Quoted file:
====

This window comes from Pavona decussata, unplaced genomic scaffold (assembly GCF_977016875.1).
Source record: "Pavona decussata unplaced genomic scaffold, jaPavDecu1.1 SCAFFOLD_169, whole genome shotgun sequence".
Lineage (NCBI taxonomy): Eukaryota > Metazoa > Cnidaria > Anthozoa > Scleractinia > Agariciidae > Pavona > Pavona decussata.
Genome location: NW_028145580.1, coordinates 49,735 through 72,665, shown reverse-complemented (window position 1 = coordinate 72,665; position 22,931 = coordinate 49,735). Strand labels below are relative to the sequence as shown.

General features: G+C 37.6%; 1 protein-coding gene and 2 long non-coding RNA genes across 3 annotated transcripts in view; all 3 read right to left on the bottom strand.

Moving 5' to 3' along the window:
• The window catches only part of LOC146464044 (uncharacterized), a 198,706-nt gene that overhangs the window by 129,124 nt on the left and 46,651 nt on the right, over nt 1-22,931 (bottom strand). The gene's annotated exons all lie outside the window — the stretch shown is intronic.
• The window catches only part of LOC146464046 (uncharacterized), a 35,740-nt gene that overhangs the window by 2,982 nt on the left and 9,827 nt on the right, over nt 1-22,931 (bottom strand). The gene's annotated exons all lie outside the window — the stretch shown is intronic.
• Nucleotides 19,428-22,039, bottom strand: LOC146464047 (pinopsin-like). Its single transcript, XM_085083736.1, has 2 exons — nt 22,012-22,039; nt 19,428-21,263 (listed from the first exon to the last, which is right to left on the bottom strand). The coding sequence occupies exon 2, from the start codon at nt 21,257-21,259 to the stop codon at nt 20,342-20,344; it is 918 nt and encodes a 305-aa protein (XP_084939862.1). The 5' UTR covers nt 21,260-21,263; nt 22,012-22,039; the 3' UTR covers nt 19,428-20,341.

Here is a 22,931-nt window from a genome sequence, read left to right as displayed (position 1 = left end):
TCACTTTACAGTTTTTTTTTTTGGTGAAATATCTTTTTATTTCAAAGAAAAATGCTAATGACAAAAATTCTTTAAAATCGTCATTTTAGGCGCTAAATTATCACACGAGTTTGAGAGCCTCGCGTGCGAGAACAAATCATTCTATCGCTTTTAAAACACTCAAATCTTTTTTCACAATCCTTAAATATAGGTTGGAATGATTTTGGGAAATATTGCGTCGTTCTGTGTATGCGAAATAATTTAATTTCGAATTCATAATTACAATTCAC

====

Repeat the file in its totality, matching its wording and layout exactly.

This window comes from Pavona decussata, unplaced genomic scaffold (assembly GCF_977016875.1).
Source record: "Pavona decussata unplaced genomic scaffold, jaPavDecu1.1 SCAFFOLD_169, whole genome shotgun sequence".
Lineage (NCBI taxonomy): Eukaryota > Metazoa > Cnidaria > Anthozoa > Scleractinia > Agariciidae > Pavona > Pavona decussata.
Genome location: NW_028145580.1, coordinates 49,735 through 72,665, shown reverse-complemented (window position 1 = coordinate 72,665; position 22,931 = coordinate 49,735). Strand labels below are relative to the sequence as shown.

General features: G+C 37.6%; 1 protein-coding gene and 2 long non-coding RNA genes across 3 annotated transcripts in view; all 3 read right to left on the bottom strand.

Moving 5' to 3' along the window:
• The window catches only part of LOC146464044 (uncharacterized), a 198,706-nt gene that overhangs the window by 129,124 nt on the left and 46,651 nt on the right, over nt 1-22,931 (bottom strand). The gene's annotated exons all lie outside the window — the stretch shown is intronic.
• The window catches only part of LOC146464046 (uncharacterized), a 35,740-nt gene that overhangs the window by 2,982 nt on the left and 9,827 nt on the right, over nt 1-22,931 (bottom strand). The gene's annotated exons all lie outside the window — the stretch shown is intronic.
• Nucleotides 19,428-22,039, bottom strand: LOC146464047 (pinopsin-like). Its single transcript, XM_085083736.1, has 2 exons — nt 22,012-22,039; nt 19,428-21,263 (listed from the first exon to the last, which is right to left on the bottom strand). The coding sequence occupies exon 2, from the start codon at nt 21,257-21,259 to the stop codon at nt 20,342-20,344; it is 918 nt and encodes a 305-aa protein (XP_084939862.1). The 5' UTR covers nt 21,260-21,263; nt 22,012-22,039; the 3' UTR covers nt 19,428-20,341.

Here is a 22,931-nt window from a genome sequence, read left to right as displayed (position 1 = left end):
TCACTTTACAGTTTTTTTTTTTGGTGAAATATCTTTTTATTTCAAAGAAAAATGCTAATGACAAAAATTCTTTAAAATCGTCATTTTAGGCGCTAAATTATCACACGAGTTTGAGAGCCTCGCGTGCGAGAACAAATCATTCTATCGCTTTTAAAACACTCAAATCTTTTTTCACAATCCTTAAATATAGGTTGGAATGATTTTGGGAAATATTGCGTCGTTCTGTGTATGCGAAATAATTTAATTTCGAATTCATAATTACAATTCAC